Certain Aspects of the Treaty-Making Process in Australia
In August the ECA presented a submission to the Joint Standing Committee on Treaties (JSCOT) regarding certain aspects of the treaty-making process in Australia.
Treaties strengthen commercial ties between nations, improve market access through the reduction and removal of tariffs and address a multitude of other trade issues including intellectual property, standards, investments and government procurement.
We know that Free Trade Agreements and other trade-related treaties are not silver bullets for international success. However, they are vital to the strength and growth of the Australian economy.
Australia has been an active international actor supporting trade liberalisation through FTAs. As of August 2020, Australia has an FTA in force with eight of our top ten trade partners and is in current FTA negotiations with the remaining two (India and the United Kingdom).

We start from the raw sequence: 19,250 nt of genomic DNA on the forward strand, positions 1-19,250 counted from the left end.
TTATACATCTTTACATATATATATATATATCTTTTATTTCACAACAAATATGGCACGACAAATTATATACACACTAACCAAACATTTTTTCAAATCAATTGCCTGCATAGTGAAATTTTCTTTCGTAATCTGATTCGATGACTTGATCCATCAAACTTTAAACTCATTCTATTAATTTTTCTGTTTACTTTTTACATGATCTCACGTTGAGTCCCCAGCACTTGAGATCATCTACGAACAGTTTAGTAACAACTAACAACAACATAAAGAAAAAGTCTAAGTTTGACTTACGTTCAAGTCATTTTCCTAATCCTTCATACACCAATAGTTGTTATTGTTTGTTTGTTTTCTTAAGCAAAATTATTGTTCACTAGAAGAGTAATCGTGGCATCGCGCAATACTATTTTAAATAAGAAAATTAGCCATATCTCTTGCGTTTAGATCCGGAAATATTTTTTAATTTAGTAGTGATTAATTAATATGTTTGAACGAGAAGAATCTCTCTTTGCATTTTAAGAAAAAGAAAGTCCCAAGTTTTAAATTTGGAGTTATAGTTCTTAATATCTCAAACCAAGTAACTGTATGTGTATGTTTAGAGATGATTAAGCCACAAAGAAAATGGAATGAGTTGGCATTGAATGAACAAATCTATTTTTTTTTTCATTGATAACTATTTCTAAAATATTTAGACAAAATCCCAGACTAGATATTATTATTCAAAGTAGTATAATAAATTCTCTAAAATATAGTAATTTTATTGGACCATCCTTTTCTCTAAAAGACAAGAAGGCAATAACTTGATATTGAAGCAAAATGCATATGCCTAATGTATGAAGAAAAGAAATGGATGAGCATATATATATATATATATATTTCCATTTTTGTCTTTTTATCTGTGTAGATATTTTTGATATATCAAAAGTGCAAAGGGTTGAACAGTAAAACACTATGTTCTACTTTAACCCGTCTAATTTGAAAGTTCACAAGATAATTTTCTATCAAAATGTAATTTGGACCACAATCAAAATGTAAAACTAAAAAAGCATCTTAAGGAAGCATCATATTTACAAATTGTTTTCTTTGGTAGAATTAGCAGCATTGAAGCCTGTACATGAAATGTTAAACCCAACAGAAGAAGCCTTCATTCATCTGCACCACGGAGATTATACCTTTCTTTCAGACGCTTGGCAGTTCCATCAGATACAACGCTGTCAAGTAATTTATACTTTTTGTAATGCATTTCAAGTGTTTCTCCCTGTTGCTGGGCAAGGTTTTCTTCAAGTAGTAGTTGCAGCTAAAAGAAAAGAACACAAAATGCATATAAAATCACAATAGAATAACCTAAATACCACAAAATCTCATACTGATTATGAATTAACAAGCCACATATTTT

In this submission, the ECA made several recommendations to increase the active involvement and participation of key stakeholders throughout the treaty-making process, notably small and medium enterprises (SMEs) involved in international trade.
Greater engagement with SMEs during the negotiation stage of trade agreements serves to strengthen the utilisation and participation rates of trade treaties.
SMEs should be a key consideration for Government bodies who manage and have oversight over the process. Especially as they represent 87% of all exporting businesses.
We argued in our submission that increasing the scope and range of voices included in the negotiation process of treaties will enrich the treaties and also generate an enhanced understanding of the treaty agenda, the benefits of treaties, the dates of adoption of treaties and success stories of Australian traders.
The full submission is available here.